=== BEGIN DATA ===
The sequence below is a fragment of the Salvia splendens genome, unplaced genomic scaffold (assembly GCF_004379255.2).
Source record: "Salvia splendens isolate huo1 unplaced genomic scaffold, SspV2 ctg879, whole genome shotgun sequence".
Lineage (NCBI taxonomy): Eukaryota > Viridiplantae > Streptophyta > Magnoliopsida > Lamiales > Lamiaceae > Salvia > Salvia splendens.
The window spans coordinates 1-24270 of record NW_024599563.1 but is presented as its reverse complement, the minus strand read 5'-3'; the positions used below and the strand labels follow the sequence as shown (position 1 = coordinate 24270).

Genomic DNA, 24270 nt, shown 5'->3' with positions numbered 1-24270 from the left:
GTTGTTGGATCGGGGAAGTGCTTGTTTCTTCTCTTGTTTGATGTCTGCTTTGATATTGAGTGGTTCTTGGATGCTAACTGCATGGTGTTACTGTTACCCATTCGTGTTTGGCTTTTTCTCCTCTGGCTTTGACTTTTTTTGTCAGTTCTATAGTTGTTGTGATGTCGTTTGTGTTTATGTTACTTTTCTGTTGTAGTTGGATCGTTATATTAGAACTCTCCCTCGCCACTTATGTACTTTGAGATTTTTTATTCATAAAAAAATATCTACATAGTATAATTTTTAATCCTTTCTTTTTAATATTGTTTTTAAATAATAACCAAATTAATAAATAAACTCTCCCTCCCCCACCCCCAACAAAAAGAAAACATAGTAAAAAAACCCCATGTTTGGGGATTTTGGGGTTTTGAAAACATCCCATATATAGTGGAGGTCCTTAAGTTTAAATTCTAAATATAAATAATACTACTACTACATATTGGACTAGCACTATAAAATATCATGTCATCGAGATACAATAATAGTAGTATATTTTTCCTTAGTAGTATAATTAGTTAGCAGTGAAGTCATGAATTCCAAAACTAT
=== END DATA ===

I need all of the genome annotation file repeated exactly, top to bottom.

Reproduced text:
The sequence below is a fragment of the Salvia splendens genome, unplaced genomic scaffold (assembly GCF_004379255.2).
Source record: "Salvia splendens isolate huo1 unplaced genomic scaffold, SspV2 ctg879, whole genome shotgun sequence".
Lineage (NCBI taxonomy): Eukaryota > Viridiplantae > Streptophyta > Magnoliopsida > Lamiales > Lamiaceae > Salvia > Salvia splendens.
The window spans coordinates 1-24270 of record NW_024599563.1 but is presented as its reverse complement, the minus strand read 5'-3'; the positions used below and the strand labels follow the sequence as shown (position 1 = coordinate 24270).

Genomic DNA, 24270 nt, shown 5'->3' with positions numbered 1-24270 from the left:
GTTGTTGGATCGGGGAAGTGCTTGTTTCTTCTCTTGTTTGATGTCTGCTTTGATATTGAGTGGTTCTTGGATGCTAACTGCATGGTGTTACTGTTACCCATTCGTGTTTGGCTTTTTCTCCTCTGGCTTTGACTTTTTTTGTCAGTTCTATAGTTGTTGTGATGTCGTTTGTGTTTATGTTACTTTTCTGTTGTAGTTGGATCGTTATATTAGAACTCTCCCTCGCCACTTATGTACTTTGAGATTTTTTATTCATAAAAAAATATCTACATAGTATAATTTTTAATCCTTTCTTTTTAATATTGTTTTTAAATAATAACCAAATTAATAAATAAACTCTCCCTCCCCCACCCCCAACAAAAAGAAAACATAGTAAAAAAACCCCATGTTTGGGGATTTTGGGGTTTTGAAAACATCCCATATATAGTGGAGGTCCTTAAGTTTAAATTCTAAATATAAATAATACTACTACTACATATTGGACTAGCACTATAAAATATCATGTCATCGAGATACAATAATAGTAGTATATTTTTCCTTAGTAGTATAATTAGTTAGCAGTGAAGTCATGAATTCCAAAACTAT